If there were one thing that we could never outsource, it would have to be our memories. Personal, intimate, and unique, memories are a part of us that not even the ruthless efficiencies of computer code can improve. Nor could these precious memories be commodified in any way.
Or can they? A niche tech industry is seeking to give memory a twenty-first-century spin by “automating” nostalgia—and the results are already appearing in our Facebook timelines. “A daily replay of your past” is how the Timehop app is described. It surfs the user’s old photos and posts from his or her social networks, and serves them back up as a personalized “today in history”—a kind of tailor-made time capsule.
Until now, the digital revolution has been commonly characterized as a place of speed and transience; now, as software starts to rewire every aspect of our lives, some companies are cashing in on the idea that it can just as easily be the opposite. Like ’60s-style Insta-filters for our digital photos, retro gaming consoles, or wireless speakers shaped like gramophones, Timehop is part of a trend of emerging tech that tries to collapse time, to create an ongoing “historic present.”
But this is still a networked revolution, and so nostalgia must be networked, too. “There are a lot of products out there that are based around reliving memories,” says the CEO of Memoir, an app which checks your digital memories against your friends’ to determine whether there might be anything shareable. “What we are very much focused on is making it a multiplayer experience”.
Perhaps such networking is inevitable. After all, Facebook has already effectively crowdsourced the photo album, by putting our photos on public display. But Nostalgia 2.0 appears to also be part of the post-Enlightenment quest to “reveal” the world to us through our data—mining our memories to make them searchable. Memoir has even been called a “search engine for your life.” What’s being created, consciously or not, is a kind of Google Map of your past.
But Google doesn’t primarily make maps; it makes money. Faced with the question of revenue, Jonathan Wegener of Timehop suggests that “the nostalgic moment could be parlayed into the transactional moment,” speculating that brands might “buy up” certain days or years in the past so they show up in your timelines (your kid was born on June 29? Guess what—that was also the day Apple birthed the iPhone). Just as Facebook and Twitter have let marketers monetize our timelines, the space between our memories is now potentially up for grabs. Hooray for networked capitalism.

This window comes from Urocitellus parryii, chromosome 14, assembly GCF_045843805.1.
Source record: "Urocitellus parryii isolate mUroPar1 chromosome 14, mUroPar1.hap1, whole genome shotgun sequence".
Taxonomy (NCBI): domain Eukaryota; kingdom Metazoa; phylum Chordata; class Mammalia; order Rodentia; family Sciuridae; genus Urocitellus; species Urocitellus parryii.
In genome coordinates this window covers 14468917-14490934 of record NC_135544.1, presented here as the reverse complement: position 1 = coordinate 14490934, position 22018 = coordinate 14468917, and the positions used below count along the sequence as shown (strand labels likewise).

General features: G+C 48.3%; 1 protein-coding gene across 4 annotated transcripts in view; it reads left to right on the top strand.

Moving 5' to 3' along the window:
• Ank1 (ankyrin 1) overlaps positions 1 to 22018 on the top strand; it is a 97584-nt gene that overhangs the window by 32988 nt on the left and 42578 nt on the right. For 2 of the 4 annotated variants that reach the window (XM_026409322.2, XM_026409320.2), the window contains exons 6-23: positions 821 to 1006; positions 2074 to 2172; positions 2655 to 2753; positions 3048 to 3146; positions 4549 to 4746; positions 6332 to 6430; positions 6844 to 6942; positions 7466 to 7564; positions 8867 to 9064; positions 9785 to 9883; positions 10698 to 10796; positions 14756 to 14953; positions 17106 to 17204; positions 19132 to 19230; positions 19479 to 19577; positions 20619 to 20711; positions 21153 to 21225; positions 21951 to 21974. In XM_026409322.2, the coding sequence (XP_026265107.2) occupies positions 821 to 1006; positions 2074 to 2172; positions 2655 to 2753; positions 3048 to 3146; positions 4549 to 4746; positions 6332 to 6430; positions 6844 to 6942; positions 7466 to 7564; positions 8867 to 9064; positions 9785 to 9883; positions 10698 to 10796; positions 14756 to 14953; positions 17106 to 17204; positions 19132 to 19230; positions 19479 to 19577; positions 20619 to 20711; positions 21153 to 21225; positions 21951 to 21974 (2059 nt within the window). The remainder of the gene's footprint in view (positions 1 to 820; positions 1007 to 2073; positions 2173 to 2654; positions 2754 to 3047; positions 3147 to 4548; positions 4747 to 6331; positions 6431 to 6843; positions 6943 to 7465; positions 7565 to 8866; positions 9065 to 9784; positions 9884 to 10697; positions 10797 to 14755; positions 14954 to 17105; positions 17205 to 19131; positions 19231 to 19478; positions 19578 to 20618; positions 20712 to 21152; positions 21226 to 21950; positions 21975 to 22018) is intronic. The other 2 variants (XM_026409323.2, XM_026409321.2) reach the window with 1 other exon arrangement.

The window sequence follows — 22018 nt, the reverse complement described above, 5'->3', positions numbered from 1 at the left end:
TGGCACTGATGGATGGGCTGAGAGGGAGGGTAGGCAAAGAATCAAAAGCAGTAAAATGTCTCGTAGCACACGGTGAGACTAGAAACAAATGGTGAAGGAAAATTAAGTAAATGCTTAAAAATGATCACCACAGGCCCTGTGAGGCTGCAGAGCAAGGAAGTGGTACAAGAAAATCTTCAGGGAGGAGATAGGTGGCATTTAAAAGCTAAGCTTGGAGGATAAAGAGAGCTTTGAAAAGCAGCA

On a basic level, nostalgia apps seem like they can be a lot of fun, just like the social networks they draw from. But outsourcing our memories to algorithms gives these apps a kind of passive, silent power. As Memoir’s CEO puts it, “Can I just leave the phone in my pocket and it’s making sense of my life and collaboratively getting memories from the people around me?”
Practically speaking, such digital mind-reading requires massive amounts of “data exhaust,” making privacy as much a concern with regard to our socially mediated pasts as it is in the socially mediated present. (Timehop’s Wegener enthuses that truly intelligent memory apps will need not just our Facebook profiles but our texts, wearable fitness trackers, even credit card swipes.) That puts great powers in the hands of programmers to apply their own tweaks and trials on our personal information. Imagine something like Facebook’s notorious 2012 emotional manipulation experiment applied to our memories. Stalinism via Silicon Valley?
This new nostalgia industry may begin to alter us in ways we never imagined—its stated goals are no less grand than the redesign of the human mind. “No one is happy with their meat brain,” says Phil Libin of Evernote, an archiving service whose casually stated mission is to update sloppy human memory and replace it with an improved digital version (“your brain offloaded to a server”). New research from neuroscience suggests our mental recall is already being rewired by digital devices, being softened by these tools’ ease and reliability. Plato once worried that the invention of writing would displace our ability to remember anything. Why bother trying to remember anything when we know we’ll be able to Google it later?
But perhaps this luxury of an immortal, searchable, outsourced digital memory is just a fantasy. Some believe that energy shortages, security breaches, or technological obsolescence may someday wipe it all away. Non-profits like Chronicle of Life now offer a kind of “Noah’s Album,” which charges customers a high price to preserve a small number of photos against a looming memory-geddon.
In the Soviet era, people used to joke that the future was certain, but the past was unreliable; these days we might say that nostalgia just ain’t what it used to be.